In his ‘Spring’ exhibition at Carpenters Workshop Gallery in London, Mathieu Lehanneur shows some of his most iconic works and takes us into a world of flux. As if the cycle of the seasons and nature’s forces have specially looked at the fate of objects. Here, the artist-designer with a passion for science, grapples with ancestral materials in order to suffuse them with plasticity, fluidity and tone.

The works on show seem to hesitate between solid, liquid and gaseous. They appear to be suspended mid-transformation in a poetic state of metamorphosis. Marble and aluminium become liquid, onyx becomes air and glass softens as in a return to its original state. Although the function of each piece is easily recognised (table, chandelier, lamp), the works transcend such definitions. Their movement and suggested dynamic state force you to question what you thought was true to the point where it seems even the inert is being revived.

The presence of glass accompanies all pieces like a transparent skin protecting the object’s soul. Glass is worked in multiple forms using traditional craft methods: curved tubes for ‘Les Cordes’ chandelier, hand blown glass globes for the new version of the ‘S.M.O.K.E.’ lamps, ribbed glass on ‘Spring’ lamps and laminated panels on the ‘Liquid’ tables. The materials are all worked in their natural color, in their native condition, almost primitive. But this apparent simplicity belies a highly sophisticated technical and technological implementation.

For more of Lehanneurs work to be explored the Victoria and Albert Museum’s exquisite Norfolk House Music Room hosts a presentation of ‘Liquid Marble’ – pieces that evoke a surreal vision of the sea, mimicking the look and feel of rippling water. Made of a single piece of hand-polished black marble, and designed using advanced 3D moviemaking software, ‘Liquid Marble’ reproduces the visual effect of a sea surface, gently ruffled by the wind. The structure reflects and distorts itself, and the intense black of the marble accentuates the colour of the ocean as if fossilized in stone.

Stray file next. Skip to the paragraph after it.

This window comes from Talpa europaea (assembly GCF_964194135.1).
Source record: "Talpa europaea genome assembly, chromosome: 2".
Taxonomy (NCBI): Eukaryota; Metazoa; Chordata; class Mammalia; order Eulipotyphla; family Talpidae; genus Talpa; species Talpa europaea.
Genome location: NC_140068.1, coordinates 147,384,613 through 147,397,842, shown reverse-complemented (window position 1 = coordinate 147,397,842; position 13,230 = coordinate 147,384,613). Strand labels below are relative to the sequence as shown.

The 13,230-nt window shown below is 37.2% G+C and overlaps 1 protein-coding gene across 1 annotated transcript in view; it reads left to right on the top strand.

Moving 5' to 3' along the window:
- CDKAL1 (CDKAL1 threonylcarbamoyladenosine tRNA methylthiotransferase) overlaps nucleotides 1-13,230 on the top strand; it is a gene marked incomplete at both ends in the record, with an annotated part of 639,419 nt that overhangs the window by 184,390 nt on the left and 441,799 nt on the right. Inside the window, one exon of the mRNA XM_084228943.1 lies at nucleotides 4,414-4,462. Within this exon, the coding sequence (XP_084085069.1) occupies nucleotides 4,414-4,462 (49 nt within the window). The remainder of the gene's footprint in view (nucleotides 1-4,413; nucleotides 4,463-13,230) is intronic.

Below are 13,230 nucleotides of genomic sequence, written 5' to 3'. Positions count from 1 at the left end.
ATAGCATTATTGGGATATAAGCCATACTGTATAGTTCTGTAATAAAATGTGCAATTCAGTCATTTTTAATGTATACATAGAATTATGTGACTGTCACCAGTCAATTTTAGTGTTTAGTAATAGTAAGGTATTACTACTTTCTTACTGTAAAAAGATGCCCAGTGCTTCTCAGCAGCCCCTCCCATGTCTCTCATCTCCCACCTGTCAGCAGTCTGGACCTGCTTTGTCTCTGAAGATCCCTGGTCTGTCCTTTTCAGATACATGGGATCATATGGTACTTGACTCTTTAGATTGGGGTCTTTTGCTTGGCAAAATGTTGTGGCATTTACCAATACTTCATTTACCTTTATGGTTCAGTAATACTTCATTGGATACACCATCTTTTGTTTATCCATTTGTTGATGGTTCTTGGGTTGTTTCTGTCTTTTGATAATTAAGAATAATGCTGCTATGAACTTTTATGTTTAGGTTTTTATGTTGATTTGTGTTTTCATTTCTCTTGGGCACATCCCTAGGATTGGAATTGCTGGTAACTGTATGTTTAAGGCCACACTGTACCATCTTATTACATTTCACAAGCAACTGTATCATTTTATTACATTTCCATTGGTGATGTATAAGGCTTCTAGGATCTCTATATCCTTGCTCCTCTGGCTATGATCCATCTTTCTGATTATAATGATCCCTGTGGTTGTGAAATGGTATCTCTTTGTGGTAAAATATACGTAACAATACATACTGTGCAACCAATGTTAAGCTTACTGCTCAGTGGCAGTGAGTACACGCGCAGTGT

‘Liquid Marble’ is installed on a 30cm high pedestal, offering viewers a close-up experience of the enigmatic effect of contrasting materials – both liquid and solid at the same time – and encouraging contemplation. The designer impressively combines his passion for design, science, technology and art, and introduces an alchemic combination that is nourished by science and conceived with a metaphysical approach.

‘Liquid Marble’ invites the visitors to experience the most innovative processes whilst letting the mind wander in the movements of the sea, for a moment of meditative reflection.